The Winemakers’ Federation of Australia has welcomed the announcement from Trade, Tourism and Investment Minister Steven Ciobo, that Australia would progress to the next step in its World Trade Organisation dispute settlement action, against Canada’s discriminatory measures affecting Australian wine.
Australia launched formal WTO consultations against Canada in January – the first time Australia has initiated formal proceeding in the WTO since 2003 – in the hope it would remove its restrictions on the sale of imported wine in grocery stores and give Australian wines equal access to the Canadian market.
A statement from Mr Ciobo’s office said the government was “disappointed” Canada had not taken action to respond to the concerns, “which unfairly restricted Australia’s wine trade and was inconsistent with Canada’s WTO obligations”.
Australia has requested the WTO establish a panel to resolve the dispute with Canada.
Canada is Australia’s fourth largest export market for wine in volume and value, worth $187 million.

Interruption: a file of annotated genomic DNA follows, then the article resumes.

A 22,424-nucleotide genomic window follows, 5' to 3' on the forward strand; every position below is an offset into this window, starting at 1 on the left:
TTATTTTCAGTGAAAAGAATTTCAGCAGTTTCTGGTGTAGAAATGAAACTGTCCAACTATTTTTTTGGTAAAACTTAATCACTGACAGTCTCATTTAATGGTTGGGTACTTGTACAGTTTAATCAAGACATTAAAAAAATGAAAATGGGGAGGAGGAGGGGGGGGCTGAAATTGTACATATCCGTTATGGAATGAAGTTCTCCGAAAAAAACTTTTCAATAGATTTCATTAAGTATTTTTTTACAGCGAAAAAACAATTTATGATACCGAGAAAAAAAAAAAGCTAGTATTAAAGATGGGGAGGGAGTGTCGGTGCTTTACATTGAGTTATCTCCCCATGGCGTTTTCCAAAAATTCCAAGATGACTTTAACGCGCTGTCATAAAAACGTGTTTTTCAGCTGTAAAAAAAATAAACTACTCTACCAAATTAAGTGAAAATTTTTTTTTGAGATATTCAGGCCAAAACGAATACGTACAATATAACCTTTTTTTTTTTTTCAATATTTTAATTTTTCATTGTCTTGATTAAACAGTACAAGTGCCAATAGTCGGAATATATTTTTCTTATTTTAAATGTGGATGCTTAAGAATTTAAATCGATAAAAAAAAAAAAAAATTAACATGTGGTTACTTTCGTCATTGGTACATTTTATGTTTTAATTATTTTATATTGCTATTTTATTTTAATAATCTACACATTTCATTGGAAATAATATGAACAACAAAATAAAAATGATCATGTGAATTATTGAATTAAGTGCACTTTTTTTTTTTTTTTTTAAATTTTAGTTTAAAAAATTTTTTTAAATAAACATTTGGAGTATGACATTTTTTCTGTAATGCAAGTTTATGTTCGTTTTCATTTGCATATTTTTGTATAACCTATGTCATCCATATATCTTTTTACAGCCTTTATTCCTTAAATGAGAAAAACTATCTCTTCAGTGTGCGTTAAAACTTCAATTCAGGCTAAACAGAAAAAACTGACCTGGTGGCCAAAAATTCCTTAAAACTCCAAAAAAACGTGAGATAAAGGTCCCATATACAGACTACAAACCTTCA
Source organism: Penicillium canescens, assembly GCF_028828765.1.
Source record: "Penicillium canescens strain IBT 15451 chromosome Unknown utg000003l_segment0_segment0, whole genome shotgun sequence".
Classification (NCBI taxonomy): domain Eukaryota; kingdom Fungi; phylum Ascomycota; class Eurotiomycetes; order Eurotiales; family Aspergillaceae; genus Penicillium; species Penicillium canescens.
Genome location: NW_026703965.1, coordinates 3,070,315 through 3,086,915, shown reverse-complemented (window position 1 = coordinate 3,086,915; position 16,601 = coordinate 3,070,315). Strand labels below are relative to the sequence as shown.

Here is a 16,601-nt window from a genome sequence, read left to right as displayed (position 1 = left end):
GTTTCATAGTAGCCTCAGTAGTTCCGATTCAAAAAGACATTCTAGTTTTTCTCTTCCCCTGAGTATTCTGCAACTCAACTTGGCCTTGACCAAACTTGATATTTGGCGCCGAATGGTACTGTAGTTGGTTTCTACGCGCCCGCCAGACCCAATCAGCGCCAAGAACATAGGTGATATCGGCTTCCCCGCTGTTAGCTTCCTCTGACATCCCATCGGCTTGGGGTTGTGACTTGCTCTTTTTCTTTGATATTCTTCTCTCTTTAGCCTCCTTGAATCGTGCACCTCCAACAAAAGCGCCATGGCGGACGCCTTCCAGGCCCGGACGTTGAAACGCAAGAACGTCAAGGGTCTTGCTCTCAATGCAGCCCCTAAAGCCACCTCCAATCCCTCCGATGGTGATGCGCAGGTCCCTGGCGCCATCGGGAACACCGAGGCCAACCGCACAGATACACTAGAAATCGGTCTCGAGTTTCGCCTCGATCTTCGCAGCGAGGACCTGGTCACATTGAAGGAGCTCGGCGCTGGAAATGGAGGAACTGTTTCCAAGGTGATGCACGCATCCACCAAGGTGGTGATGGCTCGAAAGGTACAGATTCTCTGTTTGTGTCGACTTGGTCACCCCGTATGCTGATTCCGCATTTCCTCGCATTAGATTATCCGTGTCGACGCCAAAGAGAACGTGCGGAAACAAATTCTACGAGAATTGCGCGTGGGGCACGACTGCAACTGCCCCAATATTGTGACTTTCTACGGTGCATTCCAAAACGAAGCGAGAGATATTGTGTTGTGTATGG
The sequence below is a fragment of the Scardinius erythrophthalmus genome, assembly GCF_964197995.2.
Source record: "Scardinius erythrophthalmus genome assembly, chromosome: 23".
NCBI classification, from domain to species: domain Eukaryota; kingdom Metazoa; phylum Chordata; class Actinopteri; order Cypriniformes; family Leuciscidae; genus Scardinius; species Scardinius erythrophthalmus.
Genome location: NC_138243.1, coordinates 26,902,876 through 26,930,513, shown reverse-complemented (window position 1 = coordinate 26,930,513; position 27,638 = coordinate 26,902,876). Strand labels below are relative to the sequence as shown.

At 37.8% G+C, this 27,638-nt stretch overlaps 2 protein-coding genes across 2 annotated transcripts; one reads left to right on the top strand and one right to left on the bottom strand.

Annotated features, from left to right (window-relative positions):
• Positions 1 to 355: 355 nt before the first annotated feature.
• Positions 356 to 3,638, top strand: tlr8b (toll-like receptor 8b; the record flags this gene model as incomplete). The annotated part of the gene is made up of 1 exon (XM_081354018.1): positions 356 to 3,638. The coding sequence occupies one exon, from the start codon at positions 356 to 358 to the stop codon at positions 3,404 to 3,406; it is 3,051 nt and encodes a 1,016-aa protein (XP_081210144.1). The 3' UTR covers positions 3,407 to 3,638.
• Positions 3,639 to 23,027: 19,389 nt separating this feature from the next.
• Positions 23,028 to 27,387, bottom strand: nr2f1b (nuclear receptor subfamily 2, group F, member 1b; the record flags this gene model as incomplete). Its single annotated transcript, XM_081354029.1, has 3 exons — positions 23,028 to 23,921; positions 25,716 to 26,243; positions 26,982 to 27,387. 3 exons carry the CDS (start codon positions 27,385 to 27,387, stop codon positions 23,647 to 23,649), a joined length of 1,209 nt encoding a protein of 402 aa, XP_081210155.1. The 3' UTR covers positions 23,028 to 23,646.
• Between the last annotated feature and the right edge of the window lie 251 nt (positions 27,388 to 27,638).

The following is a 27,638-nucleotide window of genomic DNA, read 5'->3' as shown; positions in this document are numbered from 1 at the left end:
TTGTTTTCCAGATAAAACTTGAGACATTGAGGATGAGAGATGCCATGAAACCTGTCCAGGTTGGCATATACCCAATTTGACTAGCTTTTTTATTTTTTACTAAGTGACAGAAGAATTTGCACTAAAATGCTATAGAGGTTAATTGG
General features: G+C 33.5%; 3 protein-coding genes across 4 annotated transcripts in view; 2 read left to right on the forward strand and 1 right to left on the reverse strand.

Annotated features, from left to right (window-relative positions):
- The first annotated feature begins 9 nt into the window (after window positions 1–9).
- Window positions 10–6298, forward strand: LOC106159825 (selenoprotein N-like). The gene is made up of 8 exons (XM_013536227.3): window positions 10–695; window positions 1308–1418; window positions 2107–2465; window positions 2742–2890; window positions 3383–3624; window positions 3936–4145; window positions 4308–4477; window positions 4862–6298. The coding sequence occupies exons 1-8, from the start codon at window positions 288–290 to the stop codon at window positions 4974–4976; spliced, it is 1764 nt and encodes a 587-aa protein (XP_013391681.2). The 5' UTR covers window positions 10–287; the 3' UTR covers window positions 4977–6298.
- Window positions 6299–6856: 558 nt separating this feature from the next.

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WFA chief executive Tony Battaglene said the request to establish a panel was a vital step to ensuring meaningful outcomes are achieved.
“Canada is an extremely important market for Australian wine,” he said.
“We need to ensure a level trading environment to allow competition for all wine producers.
“The Australian wine industry does not oppose a helping hand for the Canadian wine producers.
“However, such help should not discriminate against sales of imported Australian wine. The Canadian consumer deserves a better deal than that.”